On "Mad Men," Favors Can Easily Lead to Heartache

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On "Mad Men," Favors Can Easily Lead to Heartache

By Sarah Carlson | TV Reviews | June 11, 2013 | Comments ()


In a season rife with themes of control, desperation and duality, “Favors,” the eleventh episode of “Mad Men” Season Six, couldn’t have been more perfectly titled. Truly: What is it called when you do something for someone else with the motivation of getting ahead yourself? Altruism wasn’t always on display among the back and forth of characters trying to help each other out. Some acts were small, such as Jonesy (Ray Abruzzo) the doorman lending Sally his keys for a few minutes. Other acts were dangerous, notably Don’s willingness to potentially jeopardize the firm’s Chevy account by poking around the General Motor executives’ thoughts on draft dodging. Jonesy has a variety of motivations for helping Sally, sure — he wants to keep the buildings’ residents happy so he can keep his job. But it also is apparent he not only cares for her and other residents but for his job. He takes the time to talk to each of them, and even chastises a fellow employee’s lack of dress code decorum once off the clock. He takes his work seriously, and he is kind — good. His actions, likewise, are good. The opposite is true for our dear Mr. Draper, however, and the shocking turn of events involving Sally were not only inevitable but will surely go down as one of the more memorable sequences in the series’ history.

Viewers can give Don a little benefit of the doubt when it comes to Mitchell Rosen’s situation. After returning his draft card in an act of protest, Mitchell (Hudson Thames), Arnold and Sylvia’s son, is reclassified as 1A (Available for unrestricted military service) despite being in college. As Mitchell considers fleeing to Canada, a part of Don really does sympathize with the situation based on his own military service, his view of the current war as “wrong” and as a father of two sons. But his scheme is ultimately about him and what it would mean for his ended affair with Sylvia. The news that Mitchell may have an out as a pilot, thanks to Ted’s connections with a brigadier general in the Air National Guard, is enough to provoke a nearly hysterical Sylvia into softening her approach to Don. “I hope you know that I was just frustrated with you,” she tells him in a phone call. “I do now,” he replies. “I didn’t want you to fall in love,” she says. “You didn’t feel anything?,” he asks. “No, I just … I don’t want to go through this again. You were good to me — better than I was to you.”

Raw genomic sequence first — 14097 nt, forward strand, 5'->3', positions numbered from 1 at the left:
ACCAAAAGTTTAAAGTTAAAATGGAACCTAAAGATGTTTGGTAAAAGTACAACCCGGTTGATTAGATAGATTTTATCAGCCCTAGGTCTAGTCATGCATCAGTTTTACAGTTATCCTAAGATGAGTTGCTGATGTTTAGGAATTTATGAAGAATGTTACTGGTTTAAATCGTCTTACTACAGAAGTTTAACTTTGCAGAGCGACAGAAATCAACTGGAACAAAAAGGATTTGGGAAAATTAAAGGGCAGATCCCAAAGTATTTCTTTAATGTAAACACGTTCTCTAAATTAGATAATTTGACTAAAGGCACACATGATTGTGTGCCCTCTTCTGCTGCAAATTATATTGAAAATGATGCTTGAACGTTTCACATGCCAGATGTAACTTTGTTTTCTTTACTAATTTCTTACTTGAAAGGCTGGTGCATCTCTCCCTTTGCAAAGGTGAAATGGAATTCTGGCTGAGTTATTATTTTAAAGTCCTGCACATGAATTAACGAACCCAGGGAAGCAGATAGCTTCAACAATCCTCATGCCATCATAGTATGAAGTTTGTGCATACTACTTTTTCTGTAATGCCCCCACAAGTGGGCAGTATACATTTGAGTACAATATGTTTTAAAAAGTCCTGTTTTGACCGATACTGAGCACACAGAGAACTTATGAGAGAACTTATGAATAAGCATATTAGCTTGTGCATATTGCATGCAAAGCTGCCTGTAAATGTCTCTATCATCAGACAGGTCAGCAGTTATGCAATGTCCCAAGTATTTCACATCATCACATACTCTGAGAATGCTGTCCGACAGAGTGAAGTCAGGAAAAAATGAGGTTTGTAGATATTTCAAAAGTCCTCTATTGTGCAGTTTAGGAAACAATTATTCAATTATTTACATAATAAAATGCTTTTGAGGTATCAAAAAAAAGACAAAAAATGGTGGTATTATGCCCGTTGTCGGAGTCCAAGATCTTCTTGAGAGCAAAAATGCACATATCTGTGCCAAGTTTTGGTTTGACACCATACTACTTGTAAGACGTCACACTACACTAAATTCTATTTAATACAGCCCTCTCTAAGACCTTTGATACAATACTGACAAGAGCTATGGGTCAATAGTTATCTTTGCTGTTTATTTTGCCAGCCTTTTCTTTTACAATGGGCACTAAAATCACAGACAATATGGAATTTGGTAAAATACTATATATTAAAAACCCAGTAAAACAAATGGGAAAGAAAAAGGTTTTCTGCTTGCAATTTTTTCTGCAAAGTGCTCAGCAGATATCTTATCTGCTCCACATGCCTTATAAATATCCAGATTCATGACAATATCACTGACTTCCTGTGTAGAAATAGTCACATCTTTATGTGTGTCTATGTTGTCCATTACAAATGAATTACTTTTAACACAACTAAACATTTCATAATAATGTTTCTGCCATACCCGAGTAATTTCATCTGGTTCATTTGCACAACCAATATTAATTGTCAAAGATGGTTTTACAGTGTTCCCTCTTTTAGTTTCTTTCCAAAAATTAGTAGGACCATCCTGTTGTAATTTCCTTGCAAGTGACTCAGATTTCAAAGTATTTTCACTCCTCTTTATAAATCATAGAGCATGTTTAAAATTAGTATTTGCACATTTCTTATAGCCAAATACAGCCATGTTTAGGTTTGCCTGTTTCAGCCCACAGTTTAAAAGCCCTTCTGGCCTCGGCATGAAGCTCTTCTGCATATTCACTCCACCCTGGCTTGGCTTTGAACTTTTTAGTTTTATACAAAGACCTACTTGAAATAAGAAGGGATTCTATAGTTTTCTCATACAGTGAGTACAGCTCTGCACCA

SallyReaction6.11.pngSally’s discovery of Don and Sylvia having sex not long after the phone conversation was the perfect way to get the message of selfishness across to Don. He is perfectly aware of just how horrible the situation is — just look at his expressions and demeanor once he returns home that night from bingeing at a bar. He looks terrible. His chasing Sally through the building after she caught him and Sylvia that afternoon left Don disoriented; he stumbled through the lobby looking lost, shocked at how quickly everything turned. (Remember, this is the lobby where Jonesy died from a heart attack before being brought back by Arnold, a trip a drunk Don already asked him about once and may have experienced himself while face-down in a Hollywood Hills pool.) Don’s deceit is all the more cruel given the part he played in potentially saving Mitchell from war. “You are the sweetest man,” Megan tells him. “I owe you,” Arnold says after he and Mitchell stop by to offer their gratitude — a promise to return the favor. “You make me sick!” Sally yells. From behind her bedroom door, she doesn’t fight her father’s story of the “complicated” situation in which he was “comforting Mrs. Rosen,” but her silence may not last long.